But I bet it didn’t feel like that to Jonah at first. My guess is that Jonah himself didn’t have the perspective at the time to view himself as being in a place where God was going to give birth to something new in his life. He probably didn’t picture the belly of the whale like a womb. It’s more likely he pictured it as a tomb. We don’t get to hear on which day in the whale Jonah prayed this prayer. My guess is that it wan’t within the first hour. My guess is that Jonah had a lot of other conversations with himself before the Holy Spirit was able to work through all the other movements in Jonah’s heart during this time.
That’s the thing about birth. It takes a long time. It’s really messy and there is a lot of pain involved. Sometimes I like to think of new life in Christ as being like a little bud opening up in the sunshine. And there are moments when it is like that, where this new life feels simply gentle, beautiful, tender and new. But it’s also true that when God is birthing something in us, it’s really uncomfortable. It feels awkward and heavy. And it hurts, it really hurts. (This is kind of my mothers day part of the sermon, by the way). Birthing is a long, messy, painful process. When you’re actually pregnant and you are in labour, you endure that pain for the sake of the joy and the life that will come of it. In other moments in life, we don’t always have that perspective to know that we are in labour for the sake of new life. We don’t always have the perspective to know when we are in a womb as opposed to a tomb and the two can feel quite similar. Both are dark, confining spaces in which it is very difficult to see.
Maybe God is birthing deep trust in your life, but right now you just feel the pains of being distance from him or your doubt.
Or maybe God is birthing thankfulness in you but right now you are feeling keenly what you don’t have.
Maybe God is birthing in you desire for himself and for his way of doing things, but right now you feel that everything you want to happen is coming to a dead end.
I wonder if there is any space in your life that you may have been viewing as a tomb but which God might be inviting you to view as a place where he is in labour with you, bringing about new life? Is there a place in your life where you might ask God to give you the perspective to see where you are? If there are ways you are working against the labour pains and the promptings of his Spirit? If there are ways that you can work with him though the pain so that life can come a bit more easy?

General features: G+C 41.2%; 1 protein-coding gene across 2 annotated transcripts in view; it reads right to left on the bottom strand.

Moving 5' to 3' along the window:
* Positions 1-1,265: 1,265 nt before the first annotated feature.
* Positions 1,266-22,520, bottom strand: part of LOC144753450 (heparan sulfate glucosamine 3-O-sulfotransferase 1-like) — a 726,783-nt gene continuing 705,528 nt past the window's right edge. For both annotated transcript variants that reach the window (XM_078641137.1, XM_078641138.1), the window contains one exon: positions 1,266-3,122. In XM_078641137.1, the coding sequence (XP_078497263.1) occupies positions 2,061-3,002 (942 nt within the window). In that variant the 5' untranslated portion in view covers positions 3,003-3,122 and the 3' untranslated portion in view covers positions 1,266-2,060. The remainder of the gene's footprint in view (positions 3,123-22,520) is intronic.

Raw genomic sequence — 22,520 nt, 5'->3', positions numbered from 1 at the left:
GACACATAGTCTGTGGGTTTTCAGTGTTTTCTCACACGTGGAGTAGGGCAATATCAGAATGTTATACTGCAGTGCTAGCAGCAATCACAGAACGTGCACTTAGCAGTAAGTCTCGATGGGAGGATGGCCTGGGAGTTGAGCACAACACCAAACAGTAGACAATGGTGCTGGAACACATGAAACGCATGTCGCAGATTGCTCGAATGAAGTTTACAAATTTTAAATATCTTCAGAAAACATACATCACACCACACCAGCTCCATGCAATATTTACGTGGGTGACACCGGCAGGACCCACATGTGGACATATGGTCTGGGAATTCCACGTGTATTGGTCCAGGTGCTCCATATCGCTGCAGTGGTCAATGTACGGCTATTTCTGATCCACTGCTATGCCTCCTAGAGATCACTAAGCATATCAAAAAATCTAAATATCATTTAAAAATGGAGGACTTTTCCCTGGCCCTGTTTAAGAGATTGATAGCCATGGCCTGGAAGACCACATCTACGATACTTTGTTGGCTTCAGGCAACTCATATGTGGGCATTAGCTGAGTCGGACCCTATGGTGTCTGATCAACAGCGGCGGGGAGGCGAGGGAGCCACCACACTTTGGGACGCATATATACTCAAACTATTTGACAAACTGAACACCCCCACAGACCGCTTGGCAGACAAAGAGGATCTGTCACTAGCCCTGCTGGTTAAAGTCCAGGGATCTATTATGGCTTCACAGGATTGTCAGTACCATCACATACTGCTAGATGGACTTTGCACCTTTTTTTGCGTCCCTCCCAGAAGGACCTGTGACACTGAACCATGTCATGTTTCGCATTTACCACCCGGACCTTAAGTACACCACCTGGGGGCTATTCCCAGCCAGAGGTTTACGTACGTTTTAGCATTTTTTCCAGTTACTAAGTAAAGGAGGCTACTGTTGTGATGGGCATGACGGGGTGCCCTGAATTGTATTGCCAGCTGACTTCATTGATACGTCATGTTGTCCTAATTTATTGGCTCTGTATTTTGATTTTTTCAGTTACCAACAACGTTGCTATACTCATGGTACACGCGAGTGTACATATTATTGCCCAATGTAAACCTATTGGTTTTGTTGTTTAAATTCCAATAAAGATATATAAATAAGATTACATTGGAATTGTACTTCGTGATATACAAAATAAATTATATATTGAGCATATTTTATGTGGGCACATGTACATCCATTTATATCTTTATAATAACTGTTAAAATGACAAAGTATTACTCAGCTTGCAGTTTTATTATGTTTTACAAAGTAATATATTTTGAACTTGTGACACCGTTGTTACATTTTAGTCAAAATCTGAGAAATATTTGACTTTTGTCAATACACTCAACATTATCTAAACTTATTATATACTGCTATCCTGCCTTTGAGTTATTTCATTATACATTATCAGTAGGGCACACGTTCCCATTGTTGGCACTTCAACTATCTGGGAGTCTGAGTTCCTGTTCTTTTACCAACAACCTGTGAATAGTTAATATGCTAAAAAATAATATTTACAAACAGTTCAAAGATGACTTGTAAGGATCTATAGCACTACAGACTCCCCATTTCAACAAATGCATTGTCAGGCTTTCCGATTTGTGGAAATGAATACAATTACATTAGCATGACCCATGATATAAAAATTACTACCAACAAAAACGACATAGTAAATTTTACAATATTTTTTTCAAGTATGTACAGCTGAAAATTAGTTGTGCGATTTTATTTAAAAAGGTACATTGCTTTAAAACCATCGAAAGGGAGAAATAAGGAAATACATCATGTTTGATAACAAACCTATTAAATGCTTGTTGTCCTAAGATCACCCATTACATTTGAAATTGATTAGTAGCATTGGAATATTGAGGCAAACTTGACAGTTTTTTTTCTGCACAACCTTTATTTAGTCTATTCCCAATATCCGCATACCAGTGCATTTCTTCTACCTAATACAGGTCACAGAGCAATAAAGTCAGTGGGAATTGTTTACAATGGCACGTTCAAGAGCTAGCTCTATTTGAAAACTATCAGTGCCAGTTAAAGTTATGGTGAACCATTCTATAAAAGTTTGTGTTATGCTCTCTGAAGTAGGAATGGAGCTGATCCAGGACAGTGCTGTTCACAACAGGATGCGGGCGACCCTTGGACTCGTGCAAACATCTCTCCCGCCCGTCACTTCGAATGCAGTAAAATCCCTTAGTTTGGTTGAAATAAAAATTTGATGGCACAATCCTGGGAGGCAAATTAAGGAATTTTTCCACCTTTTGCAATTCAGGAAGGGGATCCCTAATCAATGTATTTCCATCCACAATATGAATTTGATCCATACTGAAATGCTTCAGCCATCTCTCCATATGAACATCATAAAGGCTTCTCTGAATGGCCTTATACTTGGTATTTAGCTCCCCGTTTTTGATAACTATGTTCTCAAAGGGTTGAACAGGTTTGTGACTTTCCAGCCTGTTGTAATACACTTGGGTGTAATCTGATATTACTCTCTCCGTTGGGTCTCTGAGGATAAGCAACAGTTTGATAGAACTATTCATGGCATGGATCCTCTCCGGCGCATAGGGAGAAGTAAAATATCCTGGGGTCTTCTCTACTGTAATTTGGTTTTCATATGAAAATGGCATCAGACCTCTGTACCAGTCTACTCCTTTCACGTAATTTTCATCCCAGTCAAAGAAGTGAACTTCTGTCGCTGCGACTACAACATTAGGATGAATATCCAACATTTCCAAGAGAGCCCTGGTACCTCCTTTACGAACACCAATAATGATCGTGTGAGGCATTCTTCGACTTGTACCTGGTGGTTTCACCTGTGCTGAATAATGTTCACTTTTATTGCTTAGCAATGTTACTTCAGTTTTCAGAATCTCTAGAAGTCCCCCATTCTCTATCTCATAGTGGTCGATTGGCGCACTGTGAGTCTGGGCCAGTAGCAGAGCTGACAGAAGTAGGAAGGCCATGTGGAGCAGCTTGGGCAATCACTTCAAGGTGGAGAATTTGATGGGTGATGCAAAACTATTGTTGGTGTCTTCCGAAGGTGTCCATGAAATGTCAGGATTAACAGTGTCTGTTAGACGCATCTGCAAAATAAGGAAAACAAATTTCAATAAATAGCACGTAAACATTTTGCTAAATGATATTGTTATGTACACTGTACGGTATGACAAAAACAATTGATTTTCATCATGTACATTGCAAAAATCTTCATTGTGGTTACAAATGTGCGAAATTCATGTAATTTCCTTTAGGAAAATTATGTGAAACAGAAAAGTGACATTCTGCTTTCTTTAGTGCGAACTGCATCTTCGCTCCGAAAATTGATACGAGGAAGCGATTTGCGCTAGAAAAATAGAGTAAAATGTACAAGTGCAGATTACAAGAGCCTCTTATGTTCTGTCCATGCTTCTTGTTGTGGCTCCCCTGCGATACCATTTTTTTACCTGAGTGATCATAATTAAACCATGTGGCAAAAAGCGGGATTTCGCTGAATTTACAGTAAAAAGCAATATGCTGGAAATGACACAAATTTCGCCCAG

It’s fitting in so many ways that baptism is the sign that God gave the church to mark out the beginning of our journey of faith. Because baptism is a picture of drowning and resurrection. It’s a picture of dying and rising.
Romans 6:3-4 says “Or don’t you know that all of us who were baptized into Christ Jesus were baptized into his death? We were therefore buried with him through baptism into death in order that, just as Christ was raised from the dead through the glory of the Father, we too may live a new life.
From the belly of the whale, Jonah is acting out the pattern of the Christian life. Jonah is acting out the dying and rising again that God calls his children to again and again as they follow him. Dying to self and rising to new life in Christ. This isn’t a one time event, though there are certainly times in our lives where this is more dramatic than others. This is a work that God is constantly doing in the lives of his children. He’ll invite us to die to our desire for control, or to our pride, or to our fear, or to our selfishness. He Invites us into places where he can bring about resurrection, where he invites us to die to what will eventually lead to death, so that we can have his life instead. In some ways Jonah is a picture of baptism. This baptism of Jonah in the heart of the sea is a place where he dies to his running and hiding and where God raises him again to relationship and trust.
We say that sacraments (in our church sacraments are baptism and the Lord’s Supper) Sacraments are an outward sign of an inward reality. At the beginning of our journey of faith, we’re invited to act out the mystery of the inward reality that God will work out again and again throughout the course of our walk with God. We act out going down into the water and dying. This is something God will invite us to do again and again. And then he’ll do the miracle of raising us back to life. He’ll raise us to a life of trust and of freedom in him. This a work that God is continually doing in us as he shapes us more and more into who we really are in him: his free, loved children.